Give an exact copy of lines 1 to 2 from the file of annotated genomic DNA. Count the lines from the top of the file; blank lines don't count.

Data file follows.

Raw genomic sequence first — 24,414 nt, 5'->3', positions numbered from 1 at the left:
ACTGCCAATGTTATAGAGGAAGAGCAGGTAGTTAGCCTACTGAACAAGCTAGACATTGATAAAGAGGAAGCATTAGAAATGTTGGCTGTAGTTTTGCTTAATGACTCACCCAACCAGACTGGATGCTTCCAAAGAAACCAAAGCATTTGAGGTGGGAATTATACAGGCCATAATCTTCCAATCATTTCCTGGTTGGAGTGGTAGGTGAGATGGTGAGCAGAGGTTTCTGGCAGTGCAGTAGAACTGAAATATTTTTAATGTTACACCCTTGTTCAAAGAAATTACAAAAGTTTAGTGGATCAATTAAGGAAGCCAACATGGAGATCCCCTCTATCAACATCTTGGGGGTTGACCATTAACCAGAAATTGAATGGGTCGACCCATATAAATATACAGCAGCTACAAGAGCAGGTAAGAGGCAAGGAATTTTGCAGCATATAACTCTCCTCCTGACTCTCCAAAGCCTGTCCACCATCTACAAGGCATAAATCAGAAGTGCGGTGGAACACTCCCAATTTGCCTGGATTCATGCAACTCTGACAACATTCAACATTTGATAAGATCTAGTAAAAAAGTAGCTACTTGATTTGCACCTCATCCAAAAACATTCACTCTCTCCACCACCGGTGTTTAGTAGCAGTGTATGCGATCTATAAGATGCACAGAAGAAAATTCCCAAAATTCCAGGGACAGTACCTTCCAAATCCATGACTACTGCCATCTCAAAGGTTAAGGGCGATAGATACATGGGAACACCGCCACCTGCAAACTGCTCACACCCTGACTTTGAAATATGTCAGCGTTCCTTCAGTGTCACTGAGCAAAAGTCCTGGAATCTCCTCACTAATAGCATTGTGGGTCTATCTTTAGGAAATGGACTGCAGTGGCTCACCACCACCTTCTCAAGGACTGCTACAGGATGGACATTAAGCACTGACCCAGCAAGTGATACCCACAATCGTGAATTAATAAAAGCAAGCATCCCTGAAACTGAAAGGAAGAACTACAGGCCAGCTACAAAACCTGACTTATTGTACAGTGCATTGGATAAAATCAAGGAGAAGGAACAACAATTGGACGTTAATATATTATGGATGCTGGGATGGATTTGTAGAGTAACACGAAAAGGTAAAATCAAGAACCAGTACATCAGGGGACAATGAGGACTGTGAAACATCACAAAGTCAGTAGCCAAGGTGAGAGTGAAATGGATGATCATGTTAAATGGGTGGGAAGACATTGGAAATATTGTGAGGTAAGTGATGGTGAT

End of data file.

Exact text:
Raw genomic sequence first — 24,414 nt, 5'->3', positions numbered from 1 at the left:
ACTGCCAATGTTATAGAGGAAGAGCAGGTAGTTAGCCTACTGAACAAGCTAGACATTGATAAAGAGGAAGCATTAGAAATGTTGGCTGTAGTTTTGCTTAATGACTCACCCAACCAGACTGGATGCTTCCAAAGAAACCAAAGCATTTGAGGTGGGAATTATACAGGCCATAATCTTCCAATCATTTCCTGGTTGGAGTGGTAGGTGAGATGGTGAGCAGAGGTTTCTGGCAGTGCAGTAGAACTGAAATATTTTTAATGTTACACCCTTGTTCAAAGAAATTACAAAAGTTTAGTGGATCAATTAAGGAAGCCAACATGGAGATCCCCTCTATCAACATCTTGGGGGTTGACCATTAACCAGAAATTGAATGGGTCGACCCATATAAATATACAGCAGCTACAAGAGCAGGTAAGAGGCAAGGAATTTTGCAGCATATAACTCTCCTCCTGACTCTCCAAAGCCTGTCCACCATCTACAAGGCATAAATCAGAAGTGCGGTGGAACACTCCCAATTTGCCTGGATTCATGCAACTCTGACAACATTCAACATTTGATAAGATCTAGTAAAAAAGTAGCTACTTGATTTGCACCTCATCCAAAAACATTCACTCTCTCCACCACCGGTGTTTAGTAGCAGTGTATGCGATCTATAAGATGCACAGAAGAAAATTCCCAAAATTCCAGGGACAGTACCTTCCAAATCCATGACTACTGCCATCTCAAAGGTTAAGGGCGATAGATACATGGGAACACCGCCACCTGCAAACTGCTCACACCCTGACTTTGAAATATGTCAGCGTTCCTTCAGTGTCACTGAGCAAAAGTCCTGGAATCTCCTCACTAATAGCATTGTGGGTCTATCTTTAGGAAATGGACTGCAGTGGCTCACCACCACCTTCTCAAGGACTGCTACAGGATGGACATTAAGCACTGACCCAGCAAGTGATACCCACAATCGTGAATTAATAAAAGCAAGCATCCCTGAAACTGAAAGGAAGAACTACAGGCCAGCTACAAAACCTGACTTATTGTACAGTGCATTGGATAAAATCAAGGAGAAGGAACAACAATTGGACGTTAATATATTATGGATGCTGGGATGGATTTGTAGAGTAACACGAAAAGGTAAAATCAAGAACCAGTACATCAGGGGACAATGAGGACTGTGAAACATCACAAAGTCAGTAGCCAAGGTGAGAGTGAAATGGATGATCATGTTAAATGGGTGGGAAGACATTGGAAATATTGTGAGGTAAGTGATGGTGAT